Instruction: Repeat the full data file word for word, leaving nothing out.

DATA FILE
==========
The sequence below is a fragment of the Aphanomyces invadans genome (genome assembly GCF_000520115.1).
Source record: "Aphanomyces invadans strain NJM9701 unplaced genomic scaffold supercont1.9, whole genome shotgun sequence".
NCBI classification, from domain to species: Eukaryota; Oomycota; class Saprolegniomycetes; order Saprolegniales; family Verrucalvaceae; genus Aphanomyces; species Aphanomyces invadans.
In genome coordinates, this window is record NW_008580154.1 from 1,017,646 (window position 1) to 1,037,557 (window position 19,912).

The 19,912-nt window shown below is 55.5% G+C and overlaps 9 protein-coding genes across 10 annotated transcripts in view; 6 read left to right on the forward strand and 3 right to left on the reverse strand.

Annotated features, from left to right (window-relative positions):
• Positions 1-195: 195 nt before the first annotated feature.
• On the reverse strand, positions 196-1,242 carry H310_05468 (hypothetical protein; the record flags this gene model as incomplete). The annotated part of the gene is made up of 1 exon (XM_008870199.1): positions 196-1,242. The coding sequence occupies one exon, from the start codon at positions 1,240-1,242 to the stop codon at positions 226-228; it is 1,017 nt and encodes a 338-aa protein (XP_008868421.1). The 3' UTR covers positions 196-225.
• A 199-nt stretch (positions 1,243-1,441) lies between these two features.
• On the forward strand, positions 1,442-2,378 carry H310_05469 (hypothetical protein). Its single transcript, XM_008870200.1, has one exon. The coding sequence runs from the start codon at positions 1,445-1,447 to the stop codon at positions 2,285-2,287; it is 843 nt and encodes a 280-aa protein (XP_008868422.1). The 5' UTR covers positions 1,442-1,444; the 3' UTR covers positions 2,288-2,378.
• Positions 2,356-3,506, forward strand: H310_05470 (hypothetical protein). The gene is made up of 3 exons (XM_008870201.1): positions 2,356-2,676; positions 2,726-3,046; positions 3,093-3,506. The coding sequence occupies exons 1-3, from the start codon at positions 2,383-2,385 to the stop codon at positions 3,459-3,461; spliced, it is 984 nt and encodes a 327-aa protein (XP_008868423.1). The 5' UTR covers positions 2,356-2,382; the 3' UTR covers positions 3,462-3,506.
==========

The sequence below is a fragment of the Aphanomyces invadans genome (genome assembly GCF_000520115.1).
Source record: "Aphanomyces invadans strain NJM9701 unplaced genomic scaffold supercont1.9, whole genome shotgun sequence".
NCBI classification, from domain to species: Eukaryota; Oomycota; class Saprolegniomycetes; order Saprolegniales; family Verrucalvaceae; genus Aphanomyces; species Aphanomyces invadans.
In genome coordinates, this window is record NW_008580154.1 from 1,017,646 (window position 1) to 1,037,557 (window position 19,912).

The 19,912-nt window shown below is 55.5% G+C and overlaps 9 protein-coding genes across 10 annotated transcripts in view; 6 read left to right on the forward strand and 3 right to left on the reverse strand.

Annotated features, from left to right (window-relative positions):
• Positions 1-195: 195 nt before the first annotated feature.
• On the reverse strand, positions 196-1,242 carry H310_05468 (hypothetical protein; the record flags this gene model as incomplete). The annotated part of the gene is made up of 1 exon (XM_008870199.1): positions 196-1,242. The coding sequence occupies one exon, from the start codon at positions 1,240-1,242 to the stop codon at positions 226-228; it is 1,017 nt and encodes a 338-aa protein (XP_008868421.1). The 3' UTR covers positions 196-225.
• A 199-nt stretch (positions 1,243-1,441) lies between these two features.
• On the forward strand, positions 1,442-2,378 carry H310_05469 (hypothetical protein). Its single transcript, XM_008870200.1, has one exon. The coding sequence runs from the start codon at positions 1,445-1,447 to the stop codon at positions 2,285-2,287; it is 843 nt and encodes a 280-aa protein (XP_008868422.1). The 5' UTR covers positions 1,442-1,444; the 3' UTR covers positions 2,288-2,378.
• Positions 2,356-3,506, forward strand: H310_05470 (hypothetical protein). The gene is made up of 3 exons (XM_008870201.1): positions 2,356-2,676; positions 2,726-3,046; positions 3,093-3,506. The coding sequence occupies exons 1-3, from the start codon at positions 2,383-2,385 to the stop codon at positions 3,459-3,461; spliced, it is 984 nt and encodes a 327-aa protein (XP_008868423.1). The 5' UTR covers positions 2,356-2,382; the 3' UTR covers positions 3,462-3,506.